Hoaxes, fake news about the Las Vegas massacre
On the evening of Oct. 1, a shooter stationed in a 32nd floor hotel room killed at least 59 people attending an outdoor country music festival below and injured more than 500 others. The attack in Las Vegas is the deadliest mass shooting in modern U.S. history.
The suspect is Stephen Craig Paddock, 64, of Mesquite, Nev., and law enforcement officials said he is dead.
Following deadly incidents, it’s not uncommon even for credible journalistic outlets to report developments that eventually turn out to be untrue or exaggerated. But the rise of social media as a vehicle for monetizing clicks from fake news has worsened this problem.
We’re monitoring the developments about the massacre for misinformation. We will update this post as we debunk more unfounded rumors and fake news.
See something that needs a fact-check? Email [email protected]
Early on Oct. 2, several websites highlighted an incorrect suspect’s allegiance to liberal social media groups. The sites later deleted those posts.
The website Daily Dot posted a screenshot of a deleted post at the site Gateway Pundit that was headlined, "Las Vegas Shooter Reportedly a Democrat Who Liked Rachel Maddow, MoveOn.org and Associated with Anti-Trump Army." It soon became clear that the man in question shared a last name with a person of interest in the case, but was not the shooter.
Similarly, the website Puppet String News posted a story headlined, "Shooter in Las Vegas Loves Anti-Trump Facebook Pages and Obama's OFA." The post was among several that were flagged by Facebook as potentially questionable -- part of an effort to fight fake news that includes PolitiFact and other partners. However, by the time we looked into it, the post had been taken down.
Meanwhile, Puppet String News also posted a story headlined, "Antifa claims responsibility for Las Vegas attack," basing its claim on a group’s apparently deleted Facebook post.
"Antifa" is the shorthand term for anti-fascists, which broadly describes far-left-leaning militant groups challenging neo-Nazis and white supremacists.
Melbourne Antifa’s Facebook page identifies itself as a political organization, unaffiliated to any particular organization, theoretical tendency or political party. The page said it was set up to serve as a resource for anti-racist and anti-fascist activists in Melbourne, Australia.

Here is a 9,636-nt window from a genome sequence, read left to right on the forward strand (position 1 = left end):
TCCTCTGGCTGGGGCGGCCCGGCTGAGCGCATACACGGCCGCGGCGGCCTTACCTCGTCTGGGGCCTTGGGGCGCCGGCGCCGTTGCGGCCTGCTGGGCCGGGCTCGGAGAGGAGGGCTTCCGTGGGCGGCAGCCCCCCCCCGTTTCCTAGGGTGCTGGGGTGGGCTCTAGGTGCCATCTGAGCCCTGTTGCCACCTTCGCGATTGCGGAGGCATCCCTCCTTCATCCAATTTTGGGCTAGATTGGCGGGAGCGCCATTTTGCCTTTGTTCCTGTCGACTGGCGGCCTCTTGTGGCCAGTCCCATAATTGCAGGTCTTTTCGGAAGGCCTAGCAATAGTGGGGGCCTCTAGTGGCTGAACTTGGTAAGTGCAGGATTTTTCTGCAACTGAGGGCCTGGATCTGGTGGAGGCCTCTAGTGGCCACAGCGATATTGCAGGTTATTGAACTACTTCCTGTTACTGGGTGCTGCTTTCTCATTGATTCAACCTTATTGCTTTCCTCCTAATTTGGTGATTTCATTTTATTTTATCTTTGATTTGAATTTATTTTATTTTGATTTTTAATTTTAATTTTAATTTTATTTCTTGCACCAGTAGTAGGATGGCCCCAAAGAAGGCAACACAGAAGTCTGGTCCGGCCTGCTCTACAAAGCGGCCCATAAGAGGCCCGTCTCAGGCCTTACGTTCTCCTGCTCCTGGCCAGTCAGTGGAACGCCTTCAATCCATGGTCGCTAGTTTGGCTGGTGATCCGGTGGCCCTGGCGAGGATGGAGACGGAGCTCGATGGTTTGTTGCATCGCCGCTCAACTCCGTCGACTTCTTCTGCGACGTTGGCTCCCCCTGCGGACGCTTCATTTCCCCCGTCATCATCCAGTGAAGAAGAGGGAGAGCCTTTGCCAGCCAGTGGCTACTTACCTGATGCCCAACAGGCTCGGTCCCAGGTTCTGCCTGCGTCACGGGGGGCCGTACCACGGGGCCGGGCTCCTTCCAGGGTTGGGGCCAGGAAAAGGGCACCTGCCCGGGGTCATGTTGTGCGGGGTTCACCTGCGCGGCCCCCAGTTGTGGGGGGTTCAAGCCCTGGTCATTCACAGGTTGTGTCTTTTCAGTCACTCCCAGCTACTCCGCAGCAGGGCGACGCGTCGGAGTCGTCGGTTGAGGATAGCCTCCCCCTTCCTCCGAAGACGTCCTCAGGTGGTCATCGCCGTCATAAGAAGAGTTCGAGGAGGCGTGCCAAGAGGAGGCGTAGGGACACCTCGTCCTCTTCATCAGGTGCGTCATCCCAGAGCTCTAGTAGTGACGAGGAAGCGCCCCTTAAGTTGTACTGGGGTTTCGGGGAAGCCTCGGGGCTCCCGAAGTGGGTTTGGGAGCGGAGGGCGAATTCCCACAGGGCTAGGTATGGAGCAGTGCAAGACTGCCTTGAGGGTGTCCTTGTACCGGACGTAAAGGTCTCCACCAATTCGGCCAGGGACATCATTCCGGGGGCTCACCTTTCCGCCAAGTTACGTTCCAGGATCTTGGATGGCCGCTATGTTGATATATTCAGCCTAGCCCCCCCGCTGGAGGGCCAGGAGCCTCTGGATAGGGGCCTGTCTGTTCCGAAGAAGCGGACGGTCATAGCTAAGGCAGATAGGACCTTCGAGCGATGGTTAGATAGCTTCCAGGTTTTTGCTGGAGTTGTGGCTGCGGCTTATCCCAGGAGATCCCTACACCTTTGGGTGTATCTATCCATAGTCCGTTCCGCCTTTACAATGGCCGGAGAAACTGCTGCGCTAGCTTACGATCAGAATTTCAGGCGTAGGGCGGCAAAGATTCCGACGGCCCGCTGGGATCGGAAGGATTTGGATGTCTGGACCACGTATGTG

Puppet String News’ Oct. 2 story included a screenshot of a now-deleted post on Melbourne Antifa’s Facebook page, which said: "One of our comrades from our Las Vegas branch has made these fascist Trump supporting dogs pay." Melbourne Antifa’s Facebook page does not include the post that Puppet String News wrote about, but Internet Archive took a snapshot.
However, no evidence has yet emerged that the Australian group -- or any other Antifa group -- played any role.
We messaged Melbourne Antifa for comment but did not get a response.
Snopes noted that another Facebook page, "Melbourne Antifascist Info," labeled the "Melbourne Antifa" page as "phony" and denounced it before and after the Las Vegas attack. The Melbourne Antifascist Info group confirmed to PolitiFact a statement it provided to Snopes denouncing the Melbourne Antifa page.
While some people may be using Twitter to locate their loved ones, some seemingly desperate pleas for help on the Internet are completely fake.
Similar hoaxes have cropped up following previous attacks this year, including the suicide bombing at an Ariana Grande concert in Manchester, England, that killed 22 people, and an attack on London Bridge.
BuzzFeed assembled a collection of fake missing-persons items from the Las Vegas shooting that included purported missing people who were actually a porn star, a comedian, a German soccer player, and a suspect in a Mexican murder case.